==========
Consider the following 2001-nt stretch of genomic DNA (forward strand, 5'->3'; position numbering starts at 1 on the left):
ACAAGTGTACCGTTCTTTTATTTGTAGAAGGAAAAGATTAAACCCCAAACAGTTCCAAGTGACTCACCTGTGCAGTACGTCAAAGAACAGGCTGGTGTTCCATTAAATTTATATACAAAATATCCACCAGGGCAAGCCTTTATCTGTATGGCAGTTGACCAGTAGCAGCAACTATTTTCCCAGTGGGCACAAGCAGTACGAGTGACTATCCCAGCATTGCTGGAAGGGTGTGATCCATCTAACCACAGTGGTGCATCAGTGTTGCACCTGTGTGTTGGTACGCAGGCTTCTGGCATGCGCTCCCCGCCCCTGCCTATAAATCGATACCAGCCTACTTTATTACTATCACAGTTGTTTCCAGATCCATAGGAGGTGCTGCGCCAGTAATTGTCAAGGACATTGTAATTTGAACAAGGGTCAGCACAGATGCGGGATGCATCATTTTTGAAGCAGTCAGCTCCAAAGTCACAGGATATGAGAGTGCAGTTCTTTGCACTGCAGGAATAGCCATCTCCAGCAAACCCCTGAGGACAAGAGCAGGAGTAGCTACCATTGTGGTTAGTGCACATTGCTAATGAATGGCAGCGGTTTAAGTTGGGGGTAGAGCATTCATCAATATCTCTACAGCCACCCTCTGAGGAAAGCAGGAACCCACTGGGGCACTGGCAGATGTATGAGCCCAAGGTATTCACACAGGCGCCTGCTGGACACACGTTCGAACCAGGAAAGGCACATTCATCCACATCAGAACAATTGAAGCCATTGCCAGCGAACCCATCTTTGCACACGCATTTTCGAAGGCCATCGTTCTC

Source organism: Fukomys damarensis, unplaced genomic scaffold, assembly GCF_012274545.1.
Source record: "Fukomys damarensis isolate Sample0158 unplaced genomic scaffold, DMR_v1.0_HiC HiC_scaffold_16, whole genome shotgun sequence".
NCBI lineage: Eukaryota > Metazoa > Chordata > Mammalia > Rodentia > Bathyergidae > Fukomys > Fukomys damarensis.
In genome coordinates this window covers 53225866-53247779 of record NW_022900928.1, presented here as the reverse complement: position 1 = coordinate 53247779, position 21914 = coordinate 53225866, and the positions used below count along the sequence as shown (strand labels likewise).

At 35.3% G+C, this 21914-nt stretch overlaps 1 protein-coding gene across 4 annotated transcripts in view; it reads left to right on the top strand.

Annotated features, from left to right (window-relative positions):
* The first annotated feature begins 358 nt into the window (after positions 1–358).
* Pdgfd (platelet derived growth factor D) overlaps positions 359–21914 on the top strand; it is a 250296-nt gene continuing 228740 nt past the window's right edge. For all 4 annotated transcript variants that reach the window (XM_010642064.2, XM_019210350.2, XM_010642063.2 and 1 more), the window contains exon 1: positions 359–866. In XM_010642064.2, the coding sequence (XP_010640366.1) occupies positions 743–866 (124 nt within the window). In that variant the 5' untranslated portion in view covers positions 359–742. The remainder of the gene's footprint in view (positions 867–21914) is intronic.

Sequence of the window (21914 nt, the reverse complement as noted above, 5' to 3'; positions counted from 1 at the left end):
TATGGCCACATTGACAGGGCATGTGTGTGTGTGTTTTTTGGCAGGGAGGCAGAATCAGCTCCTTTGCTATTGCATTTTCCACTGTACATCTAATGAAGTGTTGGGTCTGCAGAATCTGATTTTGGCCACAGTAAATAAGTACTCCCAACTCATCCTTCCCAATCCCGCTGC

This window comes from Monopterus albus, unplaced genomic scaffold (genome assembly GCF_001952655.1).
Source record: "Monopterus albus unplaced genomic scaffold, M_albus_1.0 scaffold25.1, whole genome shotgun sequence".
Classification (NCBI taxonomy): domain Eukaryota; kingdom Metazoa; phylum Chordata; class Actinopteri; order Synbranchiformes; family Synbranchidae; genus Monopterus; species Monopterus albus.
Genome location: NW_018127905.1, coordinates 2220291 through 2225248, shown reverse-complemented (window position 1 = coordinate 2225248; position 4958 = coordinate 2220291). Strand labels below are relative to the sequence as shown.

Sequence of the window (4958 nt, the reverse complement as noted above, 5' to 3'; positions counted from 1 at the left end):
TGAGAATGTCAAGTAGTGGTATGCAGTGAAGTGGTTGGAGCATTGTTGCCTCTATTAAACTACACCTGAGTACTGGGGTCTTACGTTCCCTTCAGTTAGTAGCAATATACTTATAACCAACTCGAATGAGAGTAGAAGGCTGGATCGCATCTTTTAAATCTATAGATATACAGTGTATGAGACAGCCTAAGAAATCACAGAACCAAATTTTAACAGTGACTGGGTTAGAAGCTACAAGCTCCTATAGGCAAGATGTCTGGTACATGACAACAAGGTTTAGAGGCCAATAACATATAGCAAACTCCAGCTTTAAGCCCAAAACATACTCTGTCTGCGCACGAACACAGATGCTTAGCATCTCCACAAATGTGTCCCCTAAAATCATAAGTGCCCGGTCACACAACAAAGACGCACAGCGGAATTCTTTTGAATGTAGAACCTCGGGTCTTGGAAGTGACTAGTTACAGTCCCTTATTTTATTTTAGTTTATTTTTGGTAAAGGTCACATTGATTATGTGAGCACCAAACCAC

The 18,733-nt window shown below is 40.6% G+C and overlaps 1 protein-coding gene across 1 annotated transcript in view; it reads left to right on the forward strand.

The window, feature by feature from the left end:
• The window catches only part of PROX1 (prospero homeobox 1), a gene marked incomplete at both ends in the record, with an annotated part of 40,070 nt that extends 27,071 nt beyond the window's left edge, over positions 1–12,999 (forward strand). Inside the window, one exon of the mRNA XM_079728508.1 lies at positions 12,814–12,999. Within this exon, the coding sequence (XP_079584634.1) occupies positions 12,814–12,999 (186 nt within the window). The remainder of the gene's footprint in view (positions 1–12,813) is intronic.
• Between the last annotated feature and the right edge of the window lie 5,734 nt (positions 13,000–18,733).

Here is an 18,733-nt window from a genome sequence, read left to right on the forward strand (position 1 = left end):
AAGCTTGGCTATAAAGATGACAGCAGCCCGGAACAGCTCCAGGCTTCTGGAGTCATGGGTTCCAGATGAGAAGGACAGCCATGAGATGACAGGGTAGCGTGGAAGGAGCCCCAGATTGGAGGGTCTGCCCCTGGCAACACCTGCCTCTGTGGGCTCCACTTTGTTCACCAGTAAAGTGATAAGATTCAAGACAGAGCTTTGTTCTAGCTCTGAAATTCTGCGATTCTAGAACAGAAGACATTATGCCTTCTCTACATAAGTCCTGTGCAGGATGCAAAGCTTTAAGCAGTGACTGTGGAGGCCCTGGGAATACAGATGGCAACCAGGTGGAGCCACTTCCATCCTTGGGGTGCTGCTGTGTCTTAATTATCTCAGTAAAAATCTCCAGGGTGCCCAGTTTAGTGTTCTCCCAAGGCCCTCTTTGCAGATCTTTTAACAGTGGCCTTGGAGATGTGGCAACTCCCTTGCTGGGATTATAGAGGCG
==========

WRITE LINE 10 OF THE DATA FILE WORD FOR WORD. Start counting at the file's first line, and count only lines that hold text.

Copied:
* Pdgfd (platelet derived growth factor D) overlaps positions 359–21914 on the top strand; it is a 250296-nt gene continuing 228740 nt past the window's right edge. For all 4 annotated transcript variants that reach the window (XM_010642064.2, XM_019210350.2, XM_010642063.2 and 1 more), the window contains exon 1: positions 359–866. In XM_010642064.2, the coding sequence (XP_010640366.1) occupies positions 743–866 (124 nt within the window). In that variant the 5' untranslated portion in view covers positions 359–742. The remainder of the gene's footprint in view (positions 867–21914) is intronic.